Virtual OS/2 International Consumer Education

February 1999

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Star Office 5.0

The saga continues

A NotAReview by Peter W. Lazenby (

Some of you may recall my previous review of Star Office 5.0, in which I reviewed little, whined a lot, and was generally disappointed in the product I had purchased for USD99.00. Since Star Division released the product free for non-commercial use, I expected the version I had paid for to be something more than the downloadable version. In short, I wanted the super-deluxe edition, complete with hard copy manuals, more features than the free version, and a nice box to display alongside my other OS/2 software purchases on the shelves above the computer. What I got was one lonely little CD apparently containing the same product as the freely available version with the addition of the recommended java version update, and the recommended fixpack level.

Well, things have changed. Canada Post knocked on my door one day bearing a parcel, for which I had to pay CDN11.00 in taxes. Without reading the sender information, I cut the delivery person a cheque to cover the costs, signed on the dotted line (actually it was a solid line), and received my parcel. Only then did I notice who had sent it... Star Division, Freemont, CA.

Cutting open the package (you can't rip that stuff open, no matter how excited you are... it's purposely designed that way to make you search for a knife or some scissors, thereby taking the edge off your excitement) revealed... my super-deluxe edition! They call it Star Office Professional... ok, close enough. In a box that I could proudly display alongside my other OS/2 software (well, if I turned it sideways on the shelf at least... it's just a plain white box with a label stuck on the front) was the CD, and two hard copy manuals.

Aside from a user glitch, installation was flawless. The glitch came when the install program asked for my media key. No key in the manuals, no key on the CD itself, no key in any of the packaging that I fished out of the garbage... argh! I canceled the install, took the cd out of the drive, stuck it back in its case, and tossed it on the table where it landed face down revealing my media key. The label containing the media key is on the back of the cd case... the only place I didn't look (d'oh).

Ok, installed, t's crossed, i's dotted... let's compare the two and you'll see why I was so disappointed previously:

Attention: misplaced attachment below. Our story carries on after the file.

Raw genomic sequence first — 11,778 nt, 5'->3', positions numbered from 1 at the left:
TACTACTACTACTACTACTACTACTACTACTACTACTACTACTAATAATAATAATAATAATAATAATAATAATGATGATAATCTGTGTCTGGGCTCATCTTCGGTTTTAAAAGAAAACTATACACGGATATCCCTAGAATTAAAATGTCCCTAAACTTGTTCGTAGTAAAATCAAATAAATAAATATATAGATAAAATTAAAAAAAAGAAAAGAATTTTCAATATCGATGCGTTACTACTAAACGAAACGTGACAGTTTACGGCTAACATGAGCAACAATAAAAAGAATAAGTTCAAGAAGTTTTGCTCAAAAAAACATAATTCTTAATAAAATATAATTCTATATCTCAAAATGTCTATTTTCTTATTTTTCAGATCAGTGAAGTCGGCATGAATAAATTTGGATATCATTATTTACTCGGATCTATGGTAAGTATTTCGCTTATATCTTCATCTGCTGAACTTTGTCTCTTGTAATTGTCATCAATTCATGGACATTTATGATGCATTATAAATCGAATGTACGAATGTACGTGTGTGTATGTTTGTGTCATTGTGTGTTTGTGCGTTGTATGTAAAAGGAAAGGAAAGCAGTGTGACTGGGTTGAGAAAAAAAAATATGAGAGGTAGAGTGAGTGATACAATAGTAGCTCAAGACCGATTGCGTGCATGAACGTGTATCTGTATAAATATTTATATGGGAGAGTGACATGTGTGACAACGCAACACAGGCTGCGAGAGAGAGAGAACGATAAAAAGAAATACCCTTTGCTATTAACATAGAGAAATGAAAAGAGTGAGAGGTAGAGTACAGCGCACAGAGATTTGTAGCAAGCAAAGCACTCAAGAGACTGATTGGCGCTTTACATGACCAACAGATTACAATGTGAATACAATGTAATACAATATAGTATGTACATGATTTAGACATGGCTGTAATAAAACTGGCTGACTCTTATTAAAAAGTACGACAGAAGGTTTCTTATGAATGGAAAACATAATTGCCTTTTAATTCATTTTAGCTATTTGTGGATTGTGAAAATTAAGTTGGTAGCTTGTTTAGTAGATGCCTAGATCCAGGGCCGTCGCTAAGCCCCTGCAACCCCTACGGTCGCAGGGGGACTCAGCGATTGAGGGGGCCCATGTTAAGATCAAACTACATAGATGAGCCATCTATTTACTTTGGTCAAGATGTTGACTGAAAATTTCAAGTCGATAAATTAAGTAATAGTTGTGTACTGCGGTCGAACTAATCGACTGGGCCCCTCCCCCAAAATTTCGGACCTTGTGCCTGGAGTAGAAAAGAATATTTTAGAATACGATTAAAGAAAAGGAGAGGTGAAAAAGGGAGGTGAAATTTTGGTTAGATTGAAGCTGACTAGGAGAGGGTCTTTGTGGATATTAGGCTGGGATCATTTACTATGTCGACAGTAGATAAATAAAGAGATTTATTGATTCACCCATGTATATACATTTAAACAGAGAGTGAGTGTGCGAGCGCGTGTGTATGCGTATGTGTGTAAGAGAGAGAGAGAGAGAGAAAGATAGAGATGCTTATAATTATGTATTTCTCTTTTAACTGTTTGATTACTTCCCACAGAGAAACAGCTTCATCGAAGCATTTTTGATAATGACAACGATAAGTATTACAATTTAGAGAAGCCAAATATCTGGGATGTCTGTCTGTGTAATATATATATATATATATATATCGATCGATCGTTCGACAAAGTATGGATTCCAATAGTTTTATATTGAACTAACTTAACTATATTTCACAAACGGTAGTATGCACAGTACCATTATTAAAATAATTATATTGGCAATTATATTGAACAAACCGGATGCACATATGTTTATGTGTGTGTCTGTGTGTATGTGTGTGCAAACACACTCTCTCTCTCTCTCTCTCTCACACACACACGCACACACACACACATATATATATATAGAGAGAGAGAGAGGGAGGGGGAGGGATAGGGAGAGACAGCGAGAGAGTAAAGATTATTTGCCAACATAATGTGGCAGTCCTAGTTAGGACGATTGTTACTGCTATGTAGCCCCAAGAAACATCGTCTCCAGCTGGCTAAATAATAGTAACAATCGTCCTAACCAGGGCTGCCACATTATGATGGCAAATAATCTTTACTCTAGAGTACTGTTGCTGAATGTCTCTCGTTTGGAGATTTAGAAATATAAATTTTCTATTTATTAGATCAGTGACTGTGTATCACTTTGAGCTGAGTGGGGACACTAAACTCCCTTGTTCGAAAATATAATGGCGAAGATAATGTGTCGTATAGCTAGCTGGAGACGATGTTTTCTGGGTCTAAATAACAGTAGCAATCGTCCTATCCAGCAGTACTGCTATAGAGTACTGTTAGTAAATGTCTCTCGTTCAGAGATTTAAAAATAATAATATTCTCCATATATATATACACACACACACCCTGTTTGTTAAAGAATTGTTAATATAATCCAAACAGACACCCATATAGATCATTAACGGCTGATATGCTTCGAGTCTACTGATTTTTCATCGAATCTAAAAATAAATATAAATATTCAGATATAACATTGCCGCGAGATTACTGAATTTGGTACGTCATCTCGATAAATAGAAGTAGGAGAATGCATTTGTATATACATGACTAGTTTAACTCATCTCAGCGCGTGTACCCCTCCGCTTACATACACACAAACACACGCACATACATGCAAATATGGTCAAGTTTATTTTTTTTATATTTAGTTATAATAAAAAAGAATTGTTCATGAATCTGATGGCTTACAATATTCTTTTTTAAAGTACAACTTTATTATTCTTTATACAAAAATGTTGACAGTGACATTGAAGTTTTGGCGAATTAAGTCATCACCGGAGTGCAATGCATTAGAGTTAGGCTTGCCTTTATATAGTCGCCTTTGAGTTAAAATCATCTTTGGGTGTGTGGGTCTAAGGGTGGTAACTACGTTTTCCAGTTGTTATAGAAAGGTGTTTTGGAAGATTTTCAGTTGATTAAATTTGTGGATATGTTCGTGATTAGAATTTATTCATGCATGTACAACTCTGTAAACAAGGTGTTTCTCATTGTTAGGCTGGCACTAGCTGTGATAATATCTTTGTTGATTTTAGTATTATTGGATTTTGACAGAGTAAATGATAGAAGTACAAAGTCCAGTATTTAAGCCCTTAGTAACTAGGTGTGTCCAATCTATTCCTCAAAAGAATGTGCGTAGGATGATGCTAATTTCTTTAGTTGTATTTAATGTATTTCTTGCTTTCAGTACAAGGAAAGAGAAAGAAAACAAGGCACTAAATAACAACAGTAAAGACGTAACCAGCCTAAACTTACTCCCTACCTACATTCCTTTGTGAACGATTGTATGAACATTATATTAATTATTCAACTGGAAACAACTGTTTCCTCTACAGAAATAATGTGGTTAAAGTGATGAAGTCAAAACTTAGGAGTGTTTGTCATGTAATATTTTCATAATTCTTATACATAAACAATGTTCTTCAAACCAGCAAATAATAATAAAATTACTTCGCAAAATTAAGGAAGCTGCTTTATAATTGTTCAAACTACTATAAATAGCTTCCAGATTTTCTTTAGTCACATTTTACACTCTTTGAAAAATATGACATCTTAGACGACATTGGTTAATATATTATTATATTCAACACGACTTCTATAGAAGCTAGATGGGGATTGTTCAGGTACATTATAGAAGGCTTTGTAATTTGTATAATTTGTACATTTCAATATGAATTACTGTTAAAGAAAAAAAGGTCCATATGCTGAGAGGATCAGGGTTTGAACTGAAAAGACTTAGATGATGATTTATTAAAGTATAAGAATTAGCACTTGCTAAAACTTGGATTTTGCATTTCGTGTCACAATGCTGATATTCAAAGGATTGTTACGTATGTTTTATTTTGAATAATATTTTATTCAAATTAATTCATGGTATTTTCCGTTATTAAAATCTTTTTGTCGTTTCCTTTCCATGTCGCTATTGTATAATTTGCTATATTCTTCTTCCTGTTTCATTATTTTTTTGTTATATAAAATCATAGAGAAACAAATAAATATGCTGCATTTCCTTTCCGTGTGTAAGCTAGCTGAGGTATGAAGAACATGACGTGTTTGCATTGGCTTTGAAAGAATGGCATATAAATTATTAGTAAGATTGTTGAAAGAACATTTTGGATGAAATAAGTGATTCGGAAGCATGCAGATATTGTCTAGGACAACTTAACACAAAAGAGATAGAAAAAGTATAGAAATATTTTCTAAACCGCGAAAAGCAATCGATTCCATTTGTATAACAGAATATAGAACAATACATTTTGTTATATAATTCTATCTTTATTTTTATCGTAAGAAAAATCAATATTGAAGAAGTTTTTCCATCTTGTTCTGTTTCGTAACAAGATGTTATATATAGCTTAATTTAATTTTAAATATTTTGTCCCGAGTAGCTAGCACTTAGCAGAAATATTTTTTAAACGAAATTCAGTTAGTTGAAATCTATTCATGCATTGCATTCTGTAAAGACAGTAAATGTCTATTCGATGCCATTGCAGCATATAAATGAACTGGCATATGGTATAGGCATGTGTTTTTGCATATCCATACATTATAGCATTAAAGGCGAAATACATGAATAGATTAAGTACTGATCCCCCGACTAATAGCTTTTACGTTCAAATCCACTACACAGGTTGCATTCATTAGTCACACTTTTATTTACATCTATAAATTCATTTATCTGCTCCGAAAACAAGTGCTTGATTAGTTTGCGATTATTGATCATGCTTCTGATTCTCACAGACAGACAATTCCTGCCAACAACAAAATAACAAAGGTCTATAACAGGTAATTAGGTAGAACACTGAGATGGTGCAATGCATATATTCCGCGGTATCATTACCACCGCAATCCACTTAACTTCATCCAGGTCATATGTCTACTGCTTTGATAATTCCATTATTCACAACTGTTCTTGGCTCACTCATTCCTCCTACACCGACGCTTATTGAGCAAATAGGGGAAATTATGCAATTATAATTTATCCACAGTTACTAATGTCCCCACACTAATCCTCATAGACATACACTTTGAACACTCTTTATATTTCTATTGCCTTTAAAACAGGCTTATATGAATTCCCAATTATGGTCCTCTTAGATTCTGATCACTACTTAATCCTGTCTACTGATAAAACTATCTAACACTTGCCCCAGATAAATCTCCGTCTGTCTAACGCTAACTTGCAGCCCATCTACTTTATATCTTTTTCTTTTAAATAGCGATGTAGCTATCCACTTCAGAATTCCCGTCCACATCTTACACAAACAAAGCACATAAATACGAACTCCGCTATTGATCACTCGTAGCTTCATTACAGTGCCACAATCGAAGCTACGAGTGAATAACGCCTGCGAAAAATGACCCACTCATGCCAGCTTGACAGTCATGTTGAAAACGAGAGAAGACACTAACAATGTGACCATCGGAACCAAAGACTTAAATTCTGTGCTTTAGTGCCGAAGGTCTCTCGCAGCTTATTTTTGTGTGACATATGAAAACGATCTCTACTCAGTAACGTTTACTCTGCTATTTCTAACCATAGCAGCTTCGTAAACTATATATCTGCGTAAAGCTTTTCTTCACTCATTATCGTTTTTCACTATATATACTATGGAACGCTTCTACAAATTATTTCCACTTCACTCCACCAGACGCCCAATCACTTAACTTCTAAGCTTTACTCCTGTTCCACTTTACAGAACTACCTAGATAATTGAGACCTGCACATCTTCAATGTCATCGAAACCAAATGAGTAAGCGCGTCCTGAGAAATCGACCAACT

Warpstock Super Deluxe Special Priced Edition That Wasn't

Super Deluxe Edition (a.k.a. Star Office Professional Edition)

Starting main Star Office Desktop

45 seconds

25 seconds

Starting HTML application

20 seconds

5 seconds

Online registration

3 attempts failed (I gave up at this point)

Worked on the first attempt

Text entry

Up to 10 seconds lag between typing, and seeing the characters appear on the screen

This version can keep up with my typing. Only the odd split second delay when I really get going.

PMView window capture

Worst case was 5 minutes... I went and made coffee while waiting. Afterwards, I couldn't enter anything via the keyboard. Gave up and started over from scratch.

2 seconds. Still can't enter anything via keyboard afterwards. Hastily created a dummy so5.html file so I could save this document without keyboard entry.



Less windows-ish, but still windows-ish <sigh>

At this point, one would expect to see a comparison between the features in the two editions. Unfortunately there are two reasons why I can't. First, the Warpstock Super Deluxe Special Priced Edition That Wasn't (hereafter called WSDSPETW) was so slow that it was almost painful to do anything, therefore I didn't do much at all with it. Second, the hard drive where I installed WSDSPETW went south (so I thought... found out after replacing it that it was only a power connector). I successfully restored all the data on that drive, except WSDSPETW. Not because I couldn't... because I didn't want to. Actually there's a third reason... I really have no use for any office suite. I probably write all of 3 letters per year and for that, IBM Works works :) I don't care for wysiwyg HTML editors (though I wrote this article in the Star Office HTML tool with much switching between source and wysiwyg formats). I don't know enough about spreadsheets to require a full-featured one, and I have a plethora of graphics apps already.

Why did I buy WSDSPETW then? To show my support for native OS/2 applications, and for OS/2 itself.


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